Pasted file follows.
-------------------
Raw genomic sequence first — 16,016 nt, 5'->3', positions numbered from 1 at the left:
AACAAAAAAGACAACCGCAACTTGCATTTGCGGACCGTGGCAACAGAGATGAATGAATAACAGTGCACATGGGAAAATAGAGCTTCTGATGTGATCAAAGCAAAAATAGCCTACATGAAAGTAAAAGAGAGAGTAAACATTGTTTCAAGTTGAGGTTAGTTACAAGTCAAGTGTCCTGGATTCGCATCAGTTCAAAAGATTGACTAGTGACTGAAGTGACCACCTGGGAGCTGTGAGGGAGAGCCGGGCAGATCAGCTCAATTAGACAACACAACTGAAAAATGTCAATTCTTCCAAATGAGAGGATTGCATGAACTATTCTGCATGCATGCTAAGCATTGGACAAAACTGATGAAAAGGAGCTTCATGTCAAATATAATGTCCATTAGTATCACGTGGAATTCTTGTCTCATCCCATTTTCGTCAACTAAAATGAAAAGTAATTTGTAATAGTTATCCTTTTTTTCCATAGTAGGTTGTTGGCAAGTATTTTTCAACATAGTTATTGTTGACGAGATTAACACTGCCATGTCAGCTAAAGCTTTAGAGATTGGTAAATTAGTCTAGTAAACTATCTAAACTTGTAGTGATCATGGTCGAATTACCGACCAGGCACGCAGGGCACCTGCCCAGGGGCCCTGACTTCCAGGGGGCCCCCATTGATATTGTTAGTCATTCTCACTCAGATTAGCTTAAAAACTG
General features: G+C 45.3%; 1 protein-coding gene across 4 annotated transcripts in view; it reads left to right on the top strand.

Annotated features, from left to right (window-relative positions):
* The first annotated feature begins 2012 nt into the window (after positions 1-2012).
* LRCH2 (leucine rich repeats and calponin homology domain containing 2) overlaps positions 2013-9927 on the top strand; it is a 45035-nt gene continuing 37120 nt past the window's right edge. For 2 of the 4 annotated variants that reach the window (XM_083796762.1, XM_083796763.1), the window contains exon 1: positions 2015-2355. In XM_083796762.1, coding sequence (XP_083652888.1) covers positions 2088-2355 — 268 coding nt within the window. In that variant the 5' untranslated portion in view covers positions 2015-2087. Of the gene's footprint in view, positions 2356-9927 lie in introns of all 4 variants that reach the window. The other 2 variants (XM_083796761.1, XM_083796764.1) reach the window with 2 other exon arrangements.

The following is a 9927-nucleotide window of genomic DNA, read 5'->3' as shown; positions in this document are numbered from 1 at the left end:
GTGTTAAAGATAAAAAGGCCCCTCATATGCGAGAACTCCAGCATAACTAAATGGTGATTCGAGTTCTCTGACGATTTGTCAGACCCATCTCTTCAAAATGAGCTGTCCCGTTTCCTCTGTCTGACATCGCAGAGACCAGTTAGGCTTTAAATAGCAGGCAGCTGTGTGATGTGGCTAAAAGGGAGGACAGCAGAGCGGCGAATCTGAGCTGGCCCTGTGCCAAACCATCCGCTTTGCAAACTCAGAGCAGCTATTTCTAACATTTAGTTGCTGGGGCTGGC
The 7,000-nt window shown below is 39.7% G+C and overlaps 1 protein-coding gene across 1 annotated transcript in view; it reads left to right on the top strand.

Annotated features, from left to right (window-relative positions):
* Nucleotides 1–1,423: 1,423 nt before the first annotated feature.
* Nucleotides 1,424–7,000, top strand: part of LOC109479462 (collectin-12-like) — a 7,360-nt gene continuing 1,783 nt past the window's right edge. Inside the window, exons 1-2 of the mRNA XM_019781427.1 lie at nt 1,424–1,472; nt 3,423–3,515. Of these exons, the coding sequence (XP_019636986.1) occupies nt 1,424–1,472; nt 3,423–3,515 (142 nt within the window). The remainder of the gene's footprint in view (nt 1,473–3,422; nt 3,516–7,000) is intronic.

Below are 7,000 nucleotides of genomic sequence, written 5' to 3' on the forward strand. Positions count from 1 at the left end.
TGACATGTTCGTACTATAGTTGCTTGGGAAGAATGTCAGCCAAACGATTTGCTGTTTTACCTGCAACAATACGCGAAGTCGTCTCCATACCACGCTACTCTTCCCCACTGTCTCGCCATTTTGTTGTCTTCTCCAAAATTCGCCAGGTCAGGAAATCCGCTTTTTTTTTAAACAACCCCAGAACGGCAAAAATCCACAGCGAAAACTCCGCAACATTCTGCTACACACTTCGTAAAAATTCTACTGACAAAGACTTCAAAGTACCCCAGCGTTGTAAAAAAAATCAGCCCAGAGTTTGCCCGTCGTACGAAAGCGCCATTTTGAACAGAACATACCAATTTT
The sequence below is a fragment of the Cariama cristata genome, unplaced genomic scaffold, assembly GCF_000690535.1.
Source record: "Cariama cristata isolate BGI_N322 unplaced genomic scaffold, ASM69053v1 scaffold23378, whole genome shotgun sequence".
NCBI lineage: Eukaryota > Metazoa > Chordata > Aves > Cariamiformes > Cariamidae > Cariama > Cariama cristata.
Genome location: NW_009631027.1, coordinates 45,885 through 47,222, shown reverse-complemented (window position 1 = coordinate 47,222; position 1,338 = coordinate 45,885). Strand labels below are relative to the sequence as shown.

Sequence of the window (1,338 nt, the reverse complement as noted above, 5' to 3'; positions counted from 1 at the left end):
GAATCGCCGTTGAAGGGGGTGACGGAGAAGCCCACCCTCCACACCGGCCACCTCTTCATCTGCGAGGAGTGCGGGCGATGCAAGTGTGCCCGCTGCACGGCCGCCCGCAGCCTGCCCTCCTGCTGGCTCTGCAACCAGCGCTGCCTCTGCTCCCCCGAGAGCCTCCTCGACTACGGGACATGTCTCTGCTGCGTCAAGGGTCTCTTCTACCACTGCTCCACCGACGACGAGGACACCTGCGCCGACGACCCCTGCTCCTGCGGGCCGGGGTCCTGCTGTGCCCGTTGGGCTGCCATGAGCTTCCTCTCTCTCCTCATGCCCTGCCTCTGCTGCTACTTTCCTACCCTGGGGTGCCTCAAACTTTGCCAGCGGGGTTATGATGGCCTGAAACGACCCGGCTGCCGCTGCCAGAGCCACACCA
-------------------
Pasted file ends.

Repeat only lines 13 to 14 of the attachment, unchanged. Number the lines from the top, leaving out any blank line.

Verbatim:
Below are 7,000 nucleotides of genomic sequence, written 5' to 3' on the forward strand. Positions count from 1 at the left end.
TGACATGTTCGTACTATAGTTGCTTGGGAAGAATGTCAGCCAAACGATTTGCTGTTTTACCTGCAACAATACGCGAAGTCGTCTCCATACCACGCTACTCTTCCCCACTGTCTCGCCATTTTGTTGTCTTCTCCAAAATTCGCCAGGTCAGGAAATCCGCTTTTTTTTTAAACAACCCCAGAACGGCAAAAATCCACAGCGAAAACTCCGCAACATTCTGCTACACACTTCGTAAAAATTCTACTGACAAAGACTTCAAAGTACCCCAGCGTTGTAAAAAAAATCAGCCCAGAGTTTGCCCGTCGTACGAAAGCGCCATTTTGAACAGAACATACCAATTTT